‘I read and correct all of the fifty articles a year – so one a week. This takes me one to three hours, depending on how well someone writes. What if that didn’t fit into my working week? It is part of my job, and that is the way it should be.’
‘Science revolves around trust.’
Dozens of your articles list twenty or more authors. In a few instances, for large collaborative projects, there were hundreds. Do they really need to all be named?
‘If we contributed samples, or did a small control experiment, that is not necessary. But if it gets more complicated, a researcher has to get involved and therefore needs to receive an authorship. You can’t simply have them do lots of experiments and then just say ‘thank you’.’
How can you take responsibility for the full content, as the VSNU wants?
‘That is very difficult indeed, I also don’t know how to best deal with that. You can’t keep track of all parts. I cannot guarantee that no one has ever pipetted something incorrectly (using a lab instrument to measure and move a liquid – Editor). No one can guarantee that 100%.’
‘For me, science revolves around trust. Cases like the one with Diederik Stapel do not mean that everything has taken a turn for the worse. We should be on the lookout for malpractice, but we should not overdo the quality control. That is not feasible either. If someone really wants to do something wrong, they will manage to do it. You can only be certain of the content if you look over someone’s shoulder in the lab. But how do you know that I can be trusted? Do we need a third person for that? And how do you know that I didn’t pay them off?’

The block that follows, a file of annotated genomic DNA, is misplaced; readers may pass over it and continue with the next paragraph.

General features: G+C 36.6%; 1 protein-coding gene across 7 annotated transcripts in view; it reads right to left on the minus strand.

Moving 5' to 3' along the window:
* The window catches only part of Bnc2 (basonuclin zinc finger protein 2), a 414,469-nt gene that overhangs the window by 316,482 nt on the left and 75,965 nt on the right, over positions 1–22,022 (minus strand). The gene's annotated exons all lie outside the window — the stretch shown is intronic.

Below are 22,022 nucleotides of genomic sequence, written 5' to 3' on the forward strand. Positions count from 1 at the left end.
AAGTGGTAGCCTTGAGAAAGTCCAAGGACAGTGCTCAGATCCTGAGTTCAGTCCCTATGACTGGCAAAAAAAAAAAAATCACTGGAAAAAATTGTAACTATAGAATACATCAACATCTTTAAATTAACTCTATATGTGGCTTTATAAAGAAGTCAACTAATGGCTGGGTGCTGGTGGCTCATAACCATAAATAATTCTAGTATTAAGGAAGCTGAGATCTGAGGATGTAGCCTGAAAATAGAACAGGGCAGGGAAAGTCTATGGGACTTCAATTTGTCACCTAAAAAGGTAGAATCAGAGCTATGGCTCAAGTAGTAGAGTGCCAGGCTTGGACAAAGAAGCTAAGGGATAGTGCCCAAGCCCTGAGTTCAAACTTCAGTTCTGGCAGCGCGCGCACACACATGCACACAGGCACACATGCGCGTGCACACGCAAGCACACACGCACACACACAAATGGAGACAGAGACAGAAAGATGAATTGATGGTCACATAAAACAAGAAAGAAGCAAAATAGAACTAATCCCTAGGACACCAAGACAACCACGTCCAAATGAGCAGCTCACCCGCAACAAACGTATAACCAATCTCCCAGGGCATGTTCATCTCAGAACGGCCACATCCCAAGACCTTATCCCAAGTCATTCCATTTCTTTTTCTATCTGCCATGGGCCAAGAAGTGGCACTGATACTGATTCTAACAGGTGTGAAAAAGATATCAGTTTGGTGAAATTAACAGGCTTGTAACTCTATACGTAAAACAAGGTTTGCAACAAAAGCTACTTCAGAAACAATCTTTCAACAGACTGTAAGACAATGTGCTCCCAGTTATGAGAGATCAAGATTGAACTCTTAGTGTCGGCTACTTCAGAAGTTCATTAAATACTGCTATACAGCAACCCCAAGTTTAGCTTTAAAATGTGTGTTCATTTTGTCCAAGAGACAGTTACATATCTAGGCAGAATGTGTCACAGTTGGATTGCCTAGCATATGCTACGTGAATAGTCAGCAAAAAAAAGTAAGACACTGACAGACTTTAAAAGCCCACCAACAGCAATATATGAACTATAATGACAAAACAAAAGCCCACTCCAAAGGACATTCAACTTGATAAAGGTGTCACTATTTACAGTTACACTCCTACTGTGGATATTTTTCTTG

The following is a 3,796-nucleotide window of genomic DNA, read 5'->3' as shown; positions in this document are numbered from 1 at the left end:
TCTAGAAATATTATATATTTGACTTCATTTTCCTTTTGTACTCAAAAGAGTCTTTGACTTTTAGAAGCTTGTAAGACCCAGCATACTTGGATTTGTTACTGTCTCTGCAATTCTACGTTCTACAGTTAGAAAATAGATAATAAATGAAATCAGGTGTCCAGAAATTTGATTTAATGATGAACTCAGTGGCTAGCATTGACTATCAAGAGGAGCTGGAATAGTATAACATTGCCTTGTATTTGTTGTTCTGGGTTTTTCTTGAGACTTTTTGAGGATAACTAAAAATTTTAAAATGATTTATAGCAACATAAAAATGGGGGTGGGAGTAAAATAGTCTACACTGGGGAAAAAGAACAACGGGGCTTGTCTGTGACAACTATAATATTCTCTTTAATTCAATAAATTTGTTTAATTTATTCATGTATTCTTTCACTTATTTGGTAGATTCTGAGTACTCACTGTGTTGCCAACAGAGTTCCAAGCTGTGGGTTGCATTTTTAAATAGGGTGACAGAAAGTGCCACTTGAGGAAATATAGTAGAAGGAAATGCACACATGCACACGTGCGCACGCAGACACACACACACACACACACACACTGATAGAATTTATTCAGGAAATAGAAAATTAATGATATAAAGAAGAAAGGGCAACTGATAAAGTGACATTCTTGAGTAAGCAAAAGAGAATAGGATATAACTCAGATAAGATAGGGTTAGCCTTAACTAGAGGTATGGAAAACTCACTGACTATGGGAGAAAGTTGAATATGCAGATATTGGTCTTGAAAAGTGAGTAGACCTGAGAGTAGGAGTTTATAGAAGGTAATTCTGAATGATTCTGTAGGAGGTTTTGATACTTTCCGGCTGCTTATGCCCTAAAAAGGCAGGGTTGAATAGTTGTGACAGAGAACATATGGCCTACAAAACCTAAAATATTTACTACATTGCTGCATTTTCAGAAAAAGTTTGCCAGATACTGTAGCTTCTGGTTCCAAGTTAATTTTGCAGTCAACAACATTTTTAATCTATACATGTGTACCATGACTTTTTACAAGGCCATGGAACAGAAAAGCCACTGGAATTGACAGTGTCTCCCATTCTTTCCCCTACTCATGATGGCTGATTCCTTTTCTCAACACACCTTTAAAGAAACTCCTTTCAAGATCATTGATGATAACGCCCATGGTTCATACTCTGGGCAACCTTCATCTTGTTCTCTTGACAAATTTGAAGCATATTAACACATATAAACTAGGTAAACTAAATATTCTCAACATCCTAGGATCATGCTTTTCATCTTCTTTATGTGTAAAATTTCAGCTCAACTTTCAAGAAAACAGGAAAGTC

‘The current system is not perfect, but it does a good job of filtering itself. When a result is incorrect, it will quickly show up if subsequent research cannot confirm it.’
Is the focus in science too much on quantity instead of quality?
‘It is easy to say that less should be published. But say that you publish one article in two years. Can you justify your work towards your funding sources and society? And does that make the article better than those of someone who publishes more?’
‘Of course there are disadvantages to this system, but it also encourages quality. Ever since Radboud university medical center set publication criteria for researchers, the number of publications and the quality have soared, just like the number of collaborations. It would be a pity if we had to reverse that because of a few drawbacks in the system, and in turn, lose the incentive to try our best.’
So the ‘publish or perish’ culture has not gone off the rails?
‘Publishing is important for science and knowledge in general; I don’t just publish for my career. If I treat a patient with rare symptoms, I consult the literature. If someone treated a case successfully, but didn’t publish it, I would not know. My patient’s chances for receiving good treatment and recovery would be diminished. If Pasteur had not published his findings, we would not have vaccines. It is not ‘publish or perish’ for researchers, but ‘publish or perish’ for civilization!’
Mihai Netea (Romania, 1968) studied medicine in Romania. He conducted PhD research at Radboud University into inflammatory substances in the blood during blood poisoning. After doing postdoctoral research in the US (University of Colorado), he returned to Nijmegen for a clinical specialisation in infectiology. He has been a professor of Experimental Internal Medicine at Radboud university medical center since 2008. Here he researches how the immune system recognises and eliminates foreign bodies. In 2016, the Netherlands Organisation for Scientific Research (NWO) awarded Netea the Spinoza prize, the highest Dutch scientific award.